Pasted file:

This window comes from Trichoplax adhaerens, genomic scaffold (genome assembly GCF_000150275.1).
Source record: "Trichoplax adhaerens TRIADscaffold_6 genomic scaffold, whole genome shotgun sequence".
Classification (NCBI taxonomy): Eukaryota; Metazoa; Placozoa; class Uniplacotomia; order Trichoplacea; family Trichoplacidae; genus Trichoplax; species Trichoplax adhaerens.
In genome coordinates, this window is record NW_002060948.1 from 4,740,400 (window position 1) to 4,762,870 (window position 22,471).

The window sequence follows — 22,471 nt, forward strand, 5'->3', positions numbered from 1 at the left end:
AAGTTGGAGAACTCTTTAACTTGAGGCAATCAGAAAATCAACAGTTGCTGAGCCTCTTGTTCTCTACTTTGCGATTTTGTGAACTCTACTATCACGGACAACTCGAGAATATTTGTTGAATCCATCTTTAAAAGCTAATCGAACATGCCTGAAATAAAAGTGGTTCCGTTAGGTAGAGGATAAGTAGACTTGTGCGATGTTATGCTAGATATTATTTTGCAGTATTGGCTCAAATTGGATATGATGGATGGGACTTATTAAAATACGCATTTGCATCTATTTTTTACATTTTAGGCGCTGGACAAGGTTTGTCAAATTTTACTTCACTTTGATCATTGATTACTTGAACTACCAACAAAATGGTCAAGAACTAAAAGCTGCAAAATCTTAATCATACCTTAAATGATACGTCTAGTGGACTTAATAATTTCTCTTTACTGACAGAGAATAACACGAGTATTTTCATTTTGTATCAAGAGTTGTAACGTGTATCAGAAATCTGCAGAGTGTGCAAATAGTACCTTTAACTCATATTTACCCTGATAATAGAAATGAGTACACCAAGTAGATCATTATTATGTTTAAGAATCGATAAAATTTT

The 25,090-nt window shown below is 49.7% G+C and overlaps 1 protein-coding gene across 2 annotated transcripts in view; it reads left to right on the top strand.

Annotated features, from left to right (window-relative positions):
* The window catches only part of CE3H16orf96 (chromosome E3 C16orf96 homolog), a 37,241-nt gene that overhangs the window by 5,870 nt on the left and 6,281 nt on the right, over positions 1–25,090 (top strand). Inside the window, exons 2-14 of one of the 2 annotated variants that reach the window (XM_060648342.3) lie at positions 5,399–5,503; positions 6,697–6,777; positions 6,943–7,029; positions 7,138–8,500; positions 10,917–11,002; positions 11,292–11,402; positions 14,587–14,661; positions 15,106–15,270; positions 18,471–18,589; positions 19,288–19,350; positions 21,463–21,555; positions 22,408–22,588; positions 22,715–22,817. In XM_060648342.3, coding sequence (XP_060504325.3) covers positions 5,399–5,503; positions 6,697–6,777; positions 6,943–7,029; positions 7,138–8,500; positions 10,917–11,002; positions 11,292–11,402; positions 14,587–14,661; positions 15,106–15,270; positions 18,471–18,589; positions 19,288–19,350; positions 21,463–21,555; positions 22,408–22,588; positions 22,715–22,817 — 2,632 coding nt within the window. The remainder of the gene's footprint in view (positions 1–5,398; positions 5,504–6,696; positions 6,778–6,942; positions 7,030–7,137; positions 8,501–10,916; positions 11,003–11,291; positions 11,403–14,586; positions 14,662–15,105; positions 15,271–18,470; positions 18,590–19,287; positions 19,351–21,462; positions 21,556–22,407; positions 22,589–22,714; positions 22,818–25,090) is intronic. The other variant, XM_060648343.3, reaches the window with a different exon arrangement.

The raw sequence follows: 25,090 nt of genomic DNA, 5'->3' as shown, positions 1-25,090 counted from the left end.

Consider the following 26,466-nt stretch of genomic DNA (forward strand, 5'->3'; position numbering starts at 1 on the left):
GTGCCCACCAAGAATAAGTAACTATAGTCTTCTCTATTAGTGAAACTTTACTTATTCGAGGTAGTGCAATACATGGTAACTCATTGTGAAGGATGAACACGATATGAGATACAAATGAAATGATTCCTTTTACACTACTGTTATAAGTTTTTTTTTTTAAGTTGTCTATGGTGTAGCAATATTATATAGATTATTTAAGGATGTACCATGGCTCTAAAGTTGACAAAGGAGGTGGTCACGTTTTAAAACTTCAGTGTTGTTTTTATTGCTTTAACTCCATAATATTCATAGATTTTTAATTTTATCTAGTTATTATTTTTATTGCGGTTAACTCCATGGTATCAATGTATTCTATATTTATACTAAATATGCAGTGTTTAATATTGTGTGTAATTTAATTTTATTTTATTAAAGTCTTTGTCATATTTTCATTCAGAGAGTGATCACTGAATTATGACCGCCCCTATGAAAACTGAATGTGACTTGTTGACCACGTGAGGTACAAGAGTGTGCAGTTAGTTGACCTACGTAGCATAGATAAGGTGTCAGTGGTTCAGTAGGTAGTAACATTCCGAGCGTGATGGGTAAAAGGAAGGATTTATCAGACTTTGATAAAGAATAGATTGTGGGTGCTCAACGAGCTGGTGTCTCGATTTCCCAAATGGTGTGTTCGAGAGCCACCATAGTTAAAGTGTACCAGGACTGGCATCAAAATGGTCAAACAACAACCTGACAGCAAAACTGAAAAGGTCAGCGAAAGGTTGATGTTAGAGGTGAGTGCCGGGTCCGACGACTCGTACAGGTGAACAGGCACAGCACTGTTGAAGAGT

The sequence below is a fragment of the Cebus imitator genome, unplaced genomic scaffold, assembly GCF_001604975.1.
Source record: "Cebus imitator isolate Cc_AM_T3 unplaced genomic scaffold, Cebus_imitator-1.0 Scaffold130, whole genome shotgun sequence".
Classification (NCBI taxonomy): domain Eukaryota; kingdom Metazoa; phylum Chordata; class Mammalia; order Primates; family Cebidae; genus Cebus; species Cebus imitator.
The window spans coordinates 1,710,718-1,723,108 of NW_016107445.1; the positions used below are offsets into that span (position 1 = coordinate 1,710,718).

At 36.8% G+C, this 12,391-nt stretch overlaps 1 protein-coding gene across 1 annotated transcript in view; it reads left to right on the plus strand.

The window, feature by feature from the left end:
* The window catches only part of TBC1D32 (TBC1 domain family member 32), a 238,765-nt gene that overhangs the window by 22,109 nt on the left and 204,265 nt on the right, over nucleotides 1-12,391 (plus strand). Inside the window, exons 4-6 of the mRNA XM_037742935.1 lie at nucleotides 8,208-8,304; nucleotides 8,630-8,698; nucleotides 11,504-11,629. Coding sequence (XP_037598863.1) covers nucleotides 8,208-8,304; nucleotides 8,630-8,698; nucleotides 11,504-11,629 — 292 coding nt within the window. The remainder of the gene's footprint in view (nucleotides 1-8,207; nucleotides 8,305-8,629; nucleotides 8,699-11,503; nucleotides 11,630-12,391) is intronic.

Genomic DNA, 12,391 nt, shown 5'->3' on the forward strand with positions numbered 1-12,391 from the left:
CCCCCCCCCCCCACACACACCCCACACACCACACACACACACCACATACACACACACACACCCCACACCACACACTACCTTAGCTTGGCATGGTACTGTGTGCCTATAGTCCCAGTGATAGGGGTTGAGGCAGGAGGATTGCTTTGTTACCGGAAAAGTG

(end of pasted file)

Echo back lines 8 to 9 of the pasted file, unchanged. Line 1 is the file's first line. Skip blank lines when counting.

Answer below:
Annotated features, from left to right (window-relative positions):
* The window catches only part of CE3H16orf96 (chromosome E3 C16orf96 homolog), a 37,241-nt gene that overhangs the window by 5,870 nt on the left and 6,281 nt on the right, over positions 1–25,090 (top strand). Inside the window, exons 2-14 of one of the 2 annotated variants that reach the window (XM_060648342.3) lie at positions 5,399–5,503; positions 6,697–6,777; positions 6,943–7,029; positions 7,138–8,500; positions 10,917–11,002; positions 11,292–11,402; positions 14,587–14,661; positions 15,106–15,270; positions 18,471–18,589; positions 19,288–19,350; positions 21,463–21,555; positions 22,408–22,588; positions 22,715–22,817. In XM_060648342.3, coding sequence (XP_060504325.3) covers positions 5,399–5,503; positions 6,697–6,777; positions 6,943–7,029; positions 7,138–8,500; positions 10,917–11,002; positions 11,292–11,402; positions 14,587–14,661; positions 15,106–15,270; positions 18,471–18,589; positions 19,288–19,350; positions 21,463–21,555; positions 22,408–22,588; positions 22,715–22,817 — 2,632 coding nt within the window. The remainder of the gene's footprint in view (positions 1–5,398; positions 5,504–6,696; positions 6,778–6,942; positions 7,030–7,137; positions 8,501–10,916; positions 11,003–11,291; positions 11,403–14,586; positions 14,662–15,105; positions 15,271–18,470; positions 18,590–19,287; positions 19,351–21,462; positions 21,556–22,407; positions 22,589–22,714; positions 22,818–25,090) is intronic. The other variant, XM_060648343.3, reaches the window with a different exon arrangement.